Seattle voters will decide Nov. 4 whether to preserve existing Metro bus routes and possibly expand on them.
Proposition 1 would approve funding for the Seattle Department of Transportation (sdot) through an annual $60 car-tab fee and 0.1 percent increase in the sales tax. City officials estimate the measure could bring in $40 million to $45 million a year for 10 years.
Initially, the intent of Prop. 1 was to help stave off cuts that were planned for early 2015.
But as the King County Council reviews its budget for the 2015-2016 fiscal year, those planned cuts may not be necessary.
“I am grateful that my colleagues, [County Executive Dow Constantine] and our city partners continue to work hard to ensure that we keep as many buses on the road as fiscally possible,” said King County Councilmember Joe McDermott, chair of the Budget and Fiscal Management Committee, in a press release.
If the proposed February 2015 bus cuts remain in place, they would eliminate 16 routes, including major routes that serve Fremont and the University District.
The announcement that Metro could avoid the February 2015 cuts came last month, right after 28 bus routes were eliminated and 19 were revised, the largest public transportation cut in Metro’s history.
At that time, King County’s Department of Transportation reported that sales tax revenue couldn’t provide sufficient funding for Metro. More than 50 percent of transit funding comes from county sales tax. County officials added that they were on the hunt for more funding from alternative sources, as well as investigating ways to stretch dollars and preserve service.
Metro has experienced its fair share of cuts over the past few years. In 2012, 16 percent of service was discontinued, including the downtown Ride Free Area.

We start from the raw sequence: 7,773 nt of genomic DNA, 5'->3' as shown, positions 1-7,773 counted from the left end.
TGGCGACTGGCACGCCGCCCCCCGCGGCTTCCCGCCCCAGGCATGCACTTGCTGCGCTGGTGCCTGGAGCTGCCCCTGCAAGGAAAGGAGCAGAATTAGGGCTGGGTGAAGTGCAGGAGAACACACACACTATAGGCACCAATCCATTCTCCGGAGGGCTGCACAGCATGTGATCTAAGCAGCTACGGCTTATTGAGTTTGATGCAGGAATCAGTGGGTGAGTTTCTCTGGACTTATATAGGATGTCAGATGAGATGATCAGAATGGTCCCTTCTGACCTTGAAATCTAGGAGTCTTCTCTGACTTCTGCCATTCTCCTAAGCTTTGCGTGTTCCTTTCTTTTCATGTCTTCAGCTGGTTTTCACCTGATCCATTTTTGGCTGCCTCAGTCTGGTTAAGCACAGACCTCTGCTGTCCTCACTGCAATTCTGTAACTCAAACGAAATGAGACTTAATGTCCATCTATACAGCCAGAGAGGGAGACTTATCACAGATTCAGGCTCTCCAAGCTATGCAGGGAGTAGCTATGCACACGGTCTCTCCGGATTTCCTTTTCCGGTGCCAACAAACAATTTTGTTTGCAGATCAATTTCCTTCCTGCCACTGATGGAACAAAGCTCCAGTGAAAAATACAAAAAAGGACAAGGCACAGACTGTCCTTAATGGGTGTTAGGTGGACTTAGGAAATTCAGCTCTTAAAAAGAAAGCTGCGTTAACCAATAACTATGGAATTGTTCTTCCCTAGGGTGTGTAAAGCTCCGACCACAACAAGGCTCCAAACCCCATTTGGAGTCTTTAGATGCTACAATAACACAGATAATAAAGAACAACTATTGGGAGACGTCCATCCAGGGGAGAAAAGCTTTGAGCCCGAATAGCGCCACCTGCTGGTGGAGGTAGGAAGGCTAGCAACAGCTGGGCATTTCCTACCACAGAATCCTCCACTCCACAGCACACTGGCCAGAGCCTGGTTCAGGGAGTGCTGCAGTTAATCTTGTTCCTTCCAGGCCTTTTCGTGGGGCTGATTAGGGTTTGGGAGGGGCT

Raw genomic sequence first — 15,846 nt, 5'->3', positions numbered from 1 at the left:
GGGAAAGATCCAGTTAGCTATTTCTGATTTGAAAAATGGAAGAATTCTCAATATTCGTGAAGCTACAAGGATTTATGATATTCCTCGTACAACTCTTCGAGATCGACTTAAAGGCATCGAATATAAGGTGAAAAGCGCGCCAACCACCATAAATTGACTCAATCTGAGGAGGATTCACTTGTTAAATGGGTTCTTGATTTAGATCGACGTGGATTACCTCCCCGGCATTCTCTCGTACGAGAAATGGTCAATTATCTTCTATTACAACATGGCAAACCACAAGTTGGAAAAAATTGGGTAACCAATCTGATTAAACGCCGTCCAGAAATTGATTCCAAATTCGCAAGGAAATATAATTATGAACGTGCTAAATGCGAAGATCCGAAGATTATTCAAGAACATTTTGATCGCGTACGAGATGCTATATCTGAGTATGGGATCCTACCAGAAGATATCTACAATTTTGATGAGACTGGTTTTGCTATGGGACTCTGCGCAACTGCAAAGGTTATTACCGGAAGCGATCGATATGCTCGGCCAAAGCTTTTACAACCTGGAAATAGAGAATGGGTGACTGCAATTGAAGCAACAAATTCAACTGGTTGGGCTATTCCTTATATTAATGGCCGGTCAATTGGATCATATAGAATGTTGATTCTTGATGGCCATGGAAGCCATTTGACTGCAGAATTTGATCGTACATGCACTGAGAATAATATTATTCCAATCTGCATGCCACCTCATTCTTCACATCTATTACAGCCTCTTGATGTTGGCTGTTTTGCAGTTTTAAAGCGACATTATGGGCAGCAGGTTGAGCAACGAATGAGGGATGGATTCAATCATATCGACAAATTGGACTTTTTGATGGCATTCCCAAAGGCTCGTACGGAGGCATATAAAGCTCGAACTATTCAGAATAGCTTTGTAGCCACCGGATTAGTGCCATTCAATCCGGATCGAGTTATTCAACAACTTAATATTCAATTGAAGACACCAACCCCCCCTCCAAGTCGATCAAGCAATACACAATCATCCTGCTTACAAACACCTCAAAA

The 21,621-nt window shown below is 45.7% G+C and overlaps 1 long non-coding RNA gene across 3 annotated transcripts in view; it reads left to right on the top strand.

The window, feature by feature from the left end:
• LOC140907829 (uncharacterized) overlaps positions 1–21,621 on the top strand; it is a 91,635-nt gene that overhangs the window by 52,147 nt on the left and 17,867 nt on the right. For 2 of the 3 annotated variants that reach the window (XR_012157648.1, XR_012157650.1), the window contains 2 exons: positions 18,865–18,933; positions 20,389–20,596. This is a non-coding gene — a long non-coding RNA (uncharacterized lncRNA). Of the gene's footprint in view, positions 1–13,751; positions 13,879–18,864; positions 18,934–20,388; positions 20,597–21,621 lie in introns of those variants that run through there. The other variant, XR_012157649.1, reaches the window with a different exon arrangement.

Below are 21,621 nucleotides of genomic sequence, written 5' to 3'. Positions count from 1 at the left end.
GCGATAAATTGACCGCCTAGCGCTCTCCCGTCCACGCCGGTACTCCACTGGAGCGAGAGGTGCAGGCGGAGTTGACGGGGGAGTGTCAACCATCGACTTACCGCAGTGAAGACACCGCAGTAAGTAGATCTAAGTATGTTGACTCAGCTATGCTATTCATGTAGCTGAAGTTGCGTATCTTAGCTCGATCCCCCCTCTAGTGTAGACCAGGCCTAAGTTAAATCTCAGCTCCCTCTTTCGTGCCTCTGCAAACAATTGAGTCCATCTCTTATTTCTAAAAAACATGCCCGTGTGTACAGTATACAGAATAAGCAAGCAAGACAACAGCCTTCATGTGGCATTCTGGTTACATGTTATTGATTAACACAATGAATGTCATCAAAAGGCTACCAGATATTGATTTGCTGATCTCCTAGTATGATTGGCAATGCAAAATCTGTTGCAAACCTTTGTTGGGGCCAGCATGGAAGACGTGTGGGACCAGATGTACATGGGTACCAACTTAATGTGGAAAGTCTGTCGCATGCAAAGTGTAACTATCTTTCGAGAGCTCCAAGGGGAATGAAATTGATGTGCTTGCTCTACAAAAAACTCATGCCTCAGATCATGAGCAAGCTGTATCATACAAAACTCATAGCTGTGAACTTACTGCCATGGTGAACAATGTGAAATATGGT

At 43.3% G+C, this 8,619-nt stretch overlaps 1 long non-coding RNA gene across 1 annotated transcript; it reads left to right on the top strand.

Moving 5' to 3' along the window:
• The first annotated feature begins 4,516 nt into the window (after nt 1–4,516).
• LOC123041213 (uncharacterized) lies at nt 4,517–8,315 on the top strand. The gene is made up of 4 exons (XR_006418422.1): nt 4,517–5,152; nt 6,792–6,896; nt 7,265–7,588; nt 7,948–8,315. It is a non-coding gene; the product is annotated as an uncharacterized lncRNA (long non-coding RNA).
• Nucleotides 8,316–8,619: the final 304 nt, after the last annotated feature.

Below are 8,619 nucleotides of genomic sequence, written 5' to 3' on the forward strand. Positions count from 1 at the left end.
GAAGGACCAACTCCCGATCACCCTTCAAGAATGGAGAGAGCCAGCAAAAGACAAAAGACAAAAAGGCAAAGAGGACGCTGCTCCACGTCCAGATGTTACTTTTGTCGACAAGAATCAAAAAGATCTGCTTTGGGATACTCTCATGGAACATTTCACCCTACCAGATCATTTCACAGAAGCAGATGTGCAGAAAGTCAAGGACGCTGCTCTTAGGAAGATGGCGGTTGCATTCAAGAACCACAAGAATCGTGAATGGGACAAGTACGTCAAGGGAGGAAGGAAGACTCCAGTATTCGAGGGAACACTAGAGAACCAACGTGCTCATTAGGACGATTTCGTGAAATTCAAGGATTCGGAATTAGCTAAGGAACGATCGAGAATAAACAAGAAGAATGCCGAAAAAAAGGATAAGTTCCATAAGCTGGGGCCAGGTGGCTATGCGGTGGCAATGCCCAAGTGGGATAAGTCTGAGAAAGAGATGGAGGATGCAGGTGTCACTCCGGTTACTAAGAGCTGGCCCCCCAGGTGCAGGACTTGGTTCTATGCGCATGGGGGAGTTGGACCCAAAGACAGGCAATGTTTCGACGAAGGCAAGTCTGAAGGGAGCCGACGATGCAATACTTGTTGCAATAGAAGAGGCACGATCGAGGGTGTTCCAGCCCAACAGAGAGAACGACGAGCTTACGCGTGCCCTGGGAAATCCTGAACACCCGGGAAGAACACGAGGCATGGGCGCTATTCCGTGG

Although the bus cuts for February 2015 are still under consideration, SDOT officials have a plan for the extra cash if voters approve Prop. 1.
Rick Sheridan, communications director of sdot, said that if the funding was approved the city could potentially increase the number of buses on all overcrowded routes in Seattle, fix the schedules of unreliable bus routes, expand the frequency of popular routes in the evening and add evening and Sunday routes that serve University of Washington students and faculty.
One option for the extra funds would be to split the RapidRide C and D lines into two separate routes. The split could also allow for an extension of each route. The C line would motor through South Lake Union, and the D line would have stops in Pioneer Square.
Money from Prop. 1 could also be used to continue “Metro’s trend of investing in productive routes and continue implementation of the Seattle Transit Master Plan,” Sheridan said.
While many transit advocates back the measure, the Municipal League of King County advises voters to defeat Prop. 1. A statement by the league reads in part that “given the sparse text of Proposition 1 and the lack of clarity on what specific service Proposition 1 would be used to fund, voters do not have a clear understanding of what they are voting to approve.”
If Prop. 1 is approved, Seattle voters would then see an increase in sales and use tax by 0.1 percent and incur a $60 fee on vehicle registration. Through a rebate, low-income vehicle owners would be required to pay $40.
Prop. 1 is modeled on a countywide transportation measure, which was originally brought before voters in April during a special election.
It was vetoed by a small margin of King County voters.
“I was very disappointed with the failure of King County’s Proposition 1 in April, especially because of the overwhelming — two-thirds — support from Seattle residents,” said Mayor Ed Murray in a press release. “It’s clear that Seattle voters value transit services as a way of life and, for many, it is a lifeline we cannot afford to cut.
“Preserving transit service is the most progressive act we can take, but we must ensure our low-income residents are not overly burdened by the increased taxes.”